Words: Anand Mohan
Fifteen minutes up the climb, the racy Ferrari V8 was singing in my ears. I had passed a canyon as the wide snaking road meandered through two mountains and opened up to a dry crumbly cliff on my left and a steep drop on my right. The road straightened a bit before a bridge. I was far from the speed cameras of Dubai and the only car I had seen had passed me a few minutes ago. And so I came to a stop, turned the traction control off, stepped on the brakes and throttle for a bit and embraced some hooliganism in the following minutes. Maybe it’s not me, it’s the Quattroporte, or maybe us Indian motoring scribes are a bit loose in the head. But give us something Italian on a rare day up a winding road and you can bet your house and wife on it, we will drive it like a getaway car gunning out of a bank. Especially when there’s little fear of the law getting in our way. I was gunning for the Oman border at speeds I’ve never done before in something this long and big, it almost felt like I was making a dash for it, in well, what better way to put it – a mafia car. What was I doing on a desolate mountain road with a Quattroporte GTS? There need not be a reason, so I’ll make up something towards the end. But this is how it started…
The night before
It took a minute and 20 seconds to get to the 122nd floor to have dinner at Atmosphere, the highest restaurant in the world. The restaurant is in the 828-metre tall Burj Khalifa, the tallest building in the world. At dinner, I was offered two choices by the good folks at Maserati who handed me the keys to the Quattroporte – to drive to Jebel Hafeet, as you could guess by now, the best driving road in the UAE (and by that, they probably mean the world), or Jebel Jais, the only place that was yet to be slapped with another such title. I had had enough of it. And so I picked Jebel Jais, the mountain for the simple man. Or so I thought.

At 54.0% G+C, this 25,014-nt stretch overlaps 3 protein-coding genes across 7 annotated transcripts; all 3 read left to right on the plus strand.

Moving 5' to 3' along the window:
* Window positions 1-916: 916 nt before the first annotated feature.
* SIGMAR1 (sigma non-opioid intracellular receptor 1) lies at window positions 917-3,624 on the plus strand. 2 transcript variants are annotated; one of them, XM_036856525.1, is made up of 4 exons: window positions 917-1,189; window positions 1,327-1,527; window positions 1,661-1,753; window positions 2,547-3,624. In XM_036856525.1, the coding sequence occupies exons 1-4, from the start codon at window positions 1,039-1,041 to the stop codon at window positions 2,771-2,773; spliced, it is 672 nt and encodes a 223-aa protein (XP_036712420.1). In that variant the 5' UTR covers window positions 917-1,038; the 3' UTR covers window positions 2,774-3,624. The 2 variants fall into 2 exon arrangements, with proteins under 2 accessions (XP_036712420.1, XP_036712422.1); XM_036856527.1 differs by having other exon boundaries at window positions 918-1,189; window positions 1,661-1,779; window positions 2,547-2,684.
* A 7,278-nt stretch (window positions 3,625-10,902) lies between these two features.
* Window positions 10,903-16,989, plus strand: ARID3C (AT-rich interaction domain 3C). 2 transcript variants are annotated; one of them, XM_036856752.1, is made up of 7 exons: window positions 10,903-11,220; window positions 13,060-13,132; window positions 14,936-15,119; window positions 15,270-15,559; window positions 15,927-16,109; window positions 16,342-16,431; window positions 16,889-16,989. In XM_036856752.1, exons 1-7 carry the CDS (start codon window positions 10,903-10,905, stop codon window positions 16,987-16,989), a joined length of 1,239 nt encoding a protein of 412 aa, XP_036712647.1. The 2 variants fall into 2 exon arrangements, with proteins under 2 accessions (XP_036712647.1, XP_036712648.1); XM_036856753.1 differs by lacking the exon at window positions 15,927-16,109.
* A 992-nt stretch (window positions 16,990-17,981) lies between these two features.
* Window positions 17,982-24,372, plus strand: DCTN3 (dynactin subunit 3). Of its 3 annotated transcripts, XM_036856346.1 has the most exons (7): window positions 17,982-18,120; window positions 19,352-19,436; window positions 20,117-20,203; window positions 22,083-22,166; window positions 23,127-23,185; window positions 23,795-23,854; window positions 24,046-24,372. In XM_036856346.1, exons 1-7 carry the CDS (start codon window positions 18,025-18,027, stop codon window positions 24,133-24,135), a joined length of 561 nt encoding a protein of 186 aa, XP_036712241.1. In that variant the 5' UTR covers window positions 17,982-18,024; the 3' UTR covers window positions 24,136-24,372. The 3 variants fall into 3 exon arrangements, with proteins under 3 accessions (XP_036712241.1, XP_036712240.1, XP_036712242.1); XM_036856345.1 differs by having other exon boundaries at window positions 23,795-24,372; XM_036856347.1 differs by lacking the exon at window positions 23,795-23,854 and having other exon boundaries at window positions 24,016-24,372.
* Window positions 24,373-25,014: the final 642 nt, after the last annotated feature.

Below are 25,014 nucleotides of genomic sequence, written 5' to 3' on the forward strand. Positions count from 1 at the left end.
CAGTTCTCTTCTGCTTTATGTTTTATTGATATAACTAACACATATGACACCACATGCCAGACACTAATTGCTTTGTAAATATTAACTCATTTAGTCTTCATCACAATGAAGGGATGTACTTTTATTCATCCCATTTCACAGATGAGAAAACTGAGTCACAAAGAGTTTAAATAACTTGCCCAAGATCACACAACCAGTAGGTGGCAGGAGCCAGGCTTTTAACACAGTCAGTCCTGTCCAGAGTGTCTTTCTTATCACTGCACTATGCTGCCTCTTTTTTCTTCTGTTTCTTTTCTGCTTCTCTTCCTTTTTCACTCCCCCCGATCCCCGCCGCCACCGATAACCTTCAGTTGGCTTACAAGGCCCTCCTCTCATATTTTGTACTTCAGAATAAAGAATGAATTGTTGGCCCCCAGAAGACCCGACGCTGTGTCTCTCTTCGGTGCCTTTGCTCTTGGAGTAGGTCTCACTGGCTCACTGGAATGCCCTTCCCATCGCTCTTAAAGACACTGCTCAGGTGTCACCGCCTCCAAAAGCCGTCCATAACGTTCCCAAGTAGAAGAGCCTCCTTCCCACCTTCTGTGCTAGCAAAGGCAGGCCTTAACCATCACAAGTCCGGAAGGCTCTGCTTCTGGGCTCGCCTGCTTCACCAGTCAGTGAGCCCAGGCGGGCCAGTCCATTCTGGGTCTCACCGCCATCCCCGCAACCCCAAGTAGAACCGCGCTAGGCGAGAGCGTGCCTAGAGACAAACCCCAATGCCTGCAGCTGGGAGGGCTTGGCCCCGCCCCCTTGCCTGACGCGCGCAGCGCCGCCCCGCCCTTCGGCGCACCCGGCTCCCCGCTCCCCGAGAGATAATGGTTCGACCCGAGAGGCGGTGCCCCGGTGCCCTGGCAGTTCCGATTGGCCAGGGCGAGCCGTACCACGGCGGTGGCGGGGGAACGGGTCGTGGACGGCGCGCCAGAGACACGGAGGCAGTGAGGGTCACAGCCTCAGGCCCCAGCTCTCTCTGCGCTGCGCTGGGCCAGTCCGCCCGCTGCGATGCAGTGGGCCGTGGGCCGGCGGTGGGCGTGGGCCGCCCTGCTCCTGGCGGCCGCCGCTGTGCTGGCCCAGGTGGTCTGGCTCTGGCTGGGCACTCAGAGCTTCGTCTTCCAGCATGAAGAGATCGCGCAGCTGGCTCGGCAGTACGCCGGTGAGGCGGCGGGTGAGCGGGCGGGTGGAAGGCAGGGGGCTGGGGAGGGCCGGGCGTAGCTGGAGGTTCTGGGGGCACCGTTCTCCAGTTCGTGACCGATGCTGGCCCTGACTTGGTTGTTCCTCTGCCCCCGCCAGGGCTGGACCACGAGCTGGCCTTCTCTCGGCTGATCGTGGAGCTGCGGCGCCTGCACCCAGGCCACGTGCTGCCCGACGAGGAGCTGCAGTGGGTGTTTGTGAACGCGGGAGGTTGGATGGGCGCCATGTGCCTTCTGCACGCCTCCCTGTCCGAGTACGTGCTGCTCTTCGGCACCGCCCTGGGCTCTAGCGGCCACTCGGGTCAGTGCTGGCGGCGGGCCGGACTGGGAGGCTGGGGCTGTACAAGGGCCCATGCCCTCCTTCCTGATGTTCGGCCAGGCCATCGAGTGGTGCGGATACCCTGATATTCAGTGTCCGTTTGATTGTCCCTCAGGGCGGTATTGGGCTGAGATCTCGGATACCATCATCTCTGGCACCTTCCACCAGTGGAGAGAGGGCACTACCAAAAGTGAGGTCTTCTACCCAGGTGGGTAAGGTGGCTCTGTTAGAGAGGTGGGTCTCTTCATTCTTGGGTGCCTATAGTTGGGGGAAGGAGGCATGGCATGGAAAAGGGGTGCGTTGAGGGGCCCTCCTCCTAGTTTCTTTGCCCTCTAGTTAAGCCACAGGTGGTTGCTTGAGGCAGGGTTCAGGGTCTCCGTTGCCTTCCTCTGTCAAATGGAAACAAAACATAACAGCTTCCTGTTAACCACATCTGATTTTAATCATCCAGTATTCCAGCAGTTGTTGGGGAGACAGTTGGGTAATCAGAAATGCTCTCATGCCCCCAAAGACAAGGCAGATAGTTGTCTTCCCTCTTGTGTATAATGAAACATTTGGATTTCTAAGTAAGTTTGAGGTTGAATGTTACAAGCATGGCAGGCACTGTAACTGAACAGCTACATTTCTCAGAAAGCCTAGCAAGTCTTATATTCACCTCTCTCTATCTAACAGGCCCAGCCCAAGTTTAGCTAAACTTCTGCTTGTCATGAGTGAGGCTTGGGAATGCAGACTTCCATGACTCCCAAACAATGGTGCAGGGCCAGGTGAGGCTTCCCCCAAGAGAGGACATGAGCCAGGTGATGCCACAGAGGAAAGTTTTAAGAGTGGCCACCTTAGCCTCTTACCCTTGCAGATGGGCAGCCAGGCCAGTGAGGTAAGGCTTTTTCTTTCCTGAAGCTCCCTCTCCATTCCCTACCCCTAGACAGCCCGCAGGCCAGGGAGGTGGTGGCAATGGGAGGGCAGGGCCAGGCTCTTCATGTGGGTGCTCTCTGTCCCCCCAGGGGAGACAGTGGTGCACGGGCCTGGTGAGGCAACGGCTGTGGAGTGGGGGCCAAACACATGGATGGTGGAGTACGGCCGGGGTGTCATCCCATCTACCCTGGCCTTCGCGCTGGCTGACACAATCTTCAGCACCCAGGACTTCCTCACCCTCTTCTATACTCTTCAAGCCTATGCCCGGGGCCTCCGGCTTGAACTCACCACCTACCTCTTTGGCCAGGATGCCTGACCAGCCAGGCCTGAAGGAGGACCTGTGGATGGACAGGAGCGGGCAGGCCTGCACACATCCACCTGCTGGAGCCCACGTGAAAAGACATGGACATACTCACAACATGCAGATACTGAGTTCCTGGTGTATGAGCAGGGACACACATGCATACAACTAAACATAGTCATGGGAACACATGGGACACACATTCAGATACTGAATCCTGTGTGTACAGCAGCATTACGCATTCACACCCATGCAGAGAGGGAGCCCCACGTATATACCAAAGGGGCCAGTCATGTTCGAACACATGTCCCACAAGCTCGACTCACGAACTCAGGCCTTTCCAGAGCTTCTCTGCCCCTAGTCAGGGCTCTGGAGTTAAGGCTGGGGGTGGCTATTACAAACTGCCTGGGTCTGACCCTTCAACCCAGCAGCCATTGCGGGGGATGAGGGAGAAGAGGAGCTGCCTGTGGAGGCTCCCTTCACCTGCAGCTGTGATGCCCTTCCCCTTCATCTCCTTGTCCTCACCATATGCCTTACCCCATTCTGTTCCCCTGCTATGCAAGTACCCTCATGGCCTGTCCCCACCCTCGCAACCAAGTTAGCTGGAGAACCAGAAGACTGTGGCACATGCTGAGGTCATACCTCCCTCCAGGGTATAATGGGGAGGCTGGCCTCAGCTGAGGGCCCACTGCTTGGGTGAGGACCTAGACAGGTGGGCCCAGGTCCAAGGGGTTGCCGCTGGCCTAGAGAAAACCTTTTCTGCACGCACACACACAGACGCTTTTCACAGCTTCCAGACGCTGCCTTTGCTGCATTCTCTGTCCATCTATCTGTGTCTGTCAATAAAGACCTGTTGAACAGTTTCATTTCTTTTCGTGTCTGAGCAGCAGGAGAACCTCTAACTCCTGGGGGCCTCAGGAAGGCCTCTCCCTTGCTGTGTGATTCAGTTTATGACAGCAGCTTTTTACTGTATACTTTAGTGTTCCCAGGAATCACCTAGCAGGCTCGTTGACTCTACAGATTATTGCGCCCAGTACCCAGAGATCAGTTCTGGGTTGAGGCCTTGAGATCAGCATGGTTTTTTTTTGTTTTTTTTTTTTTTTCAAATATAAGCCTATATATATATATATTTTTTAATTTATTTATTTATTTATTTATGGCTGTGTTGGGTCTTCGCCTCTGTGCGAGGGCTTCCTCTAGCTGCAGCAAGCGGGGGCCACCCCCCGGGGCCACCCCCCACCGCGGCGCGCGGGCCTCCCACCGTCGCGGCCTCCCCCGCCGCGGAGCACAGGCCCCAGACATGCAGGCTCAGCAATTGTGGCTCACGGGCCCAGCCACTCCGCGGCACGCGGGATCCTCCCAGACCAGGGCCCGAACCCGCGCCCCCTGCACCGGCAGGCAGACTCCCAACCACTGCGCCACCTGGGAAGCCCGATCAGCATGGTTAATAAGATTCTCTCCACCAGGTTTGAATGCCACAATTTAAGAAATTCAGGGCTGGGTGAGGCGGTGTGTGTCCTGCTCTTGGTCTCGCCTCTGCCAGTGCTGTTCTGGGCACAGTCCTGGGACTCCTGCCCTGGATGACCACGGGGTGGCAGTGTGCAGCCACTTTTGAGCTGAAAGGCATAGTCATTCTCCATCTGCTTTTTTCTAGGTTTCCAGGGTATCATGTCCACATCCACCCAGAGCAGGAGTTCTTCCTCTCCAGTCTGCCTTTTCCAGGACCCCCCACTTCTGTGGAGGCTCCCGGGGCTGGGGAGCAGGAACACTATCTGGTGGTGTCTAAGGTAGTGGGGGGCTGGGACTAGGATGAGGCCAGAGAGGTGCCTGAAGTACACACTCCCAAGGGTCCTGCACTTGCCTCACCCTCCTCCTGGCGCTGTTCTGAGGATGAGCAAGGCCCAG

Now ideally, the obsession with superlatives meant that I really should have been driving the best high-performance luxury sedan in the world for the job – a Panamera, but as you know, I had had enough of it, and Maserati doesn’t make Panameras. For once, I craved for something that’s just good at what it does, and does it at its evocative best. Sound glorious, be rear-driven, look beautiful as the tail steps out on a winding road, just these simple things. It’s best to let the Italian step in right about now to light up the front porch of the Armani hotel in downtown Dubai.
The road to nowhere